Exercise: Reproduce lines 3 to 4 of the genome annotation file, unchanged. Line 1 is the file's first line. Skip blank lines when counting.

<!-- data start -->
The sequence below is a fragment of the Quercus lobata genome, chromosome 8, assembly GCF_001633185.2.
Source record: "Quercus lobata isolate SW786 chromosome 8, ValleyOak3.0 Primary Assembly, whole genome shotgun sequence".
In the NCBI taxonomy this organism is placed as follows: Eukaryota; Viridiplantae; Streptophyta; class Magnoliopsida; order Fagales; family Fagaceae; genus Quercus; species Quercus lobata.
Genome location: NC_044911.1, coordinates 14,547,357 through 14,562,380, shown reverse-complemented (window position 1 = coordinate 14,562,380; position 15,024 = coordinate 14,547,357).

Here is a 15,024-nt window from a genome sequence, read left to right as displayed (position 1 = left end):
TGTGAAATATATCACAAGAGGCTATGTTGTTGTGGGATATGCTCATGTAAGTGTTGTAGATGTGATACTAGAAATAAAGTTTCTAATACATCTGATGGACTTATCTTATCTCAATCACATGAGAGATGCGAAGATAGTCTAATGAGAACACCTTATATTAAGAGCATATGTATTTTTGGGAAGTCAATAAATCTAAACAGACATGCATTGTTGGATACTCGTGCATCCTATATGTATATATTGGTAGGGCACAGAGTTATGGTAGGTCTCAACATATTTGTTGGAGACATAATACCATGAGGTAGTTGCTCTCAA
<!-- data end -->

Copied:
In the NCBI taxonomy this organism is placed as follows: Eukaryota; Viridiplantae; Streptophyta; class Magnoliopsida; order Fagales; family Fagaceae; genus Quercus; species Quercus lobata.
Genome location: NC_044911.1, coordinates 14,547,357 through 14,562,380, shown reverse-complemented (window position 1 = coordinate 14,562,380; position 15,024 = coordinate 14,547,357).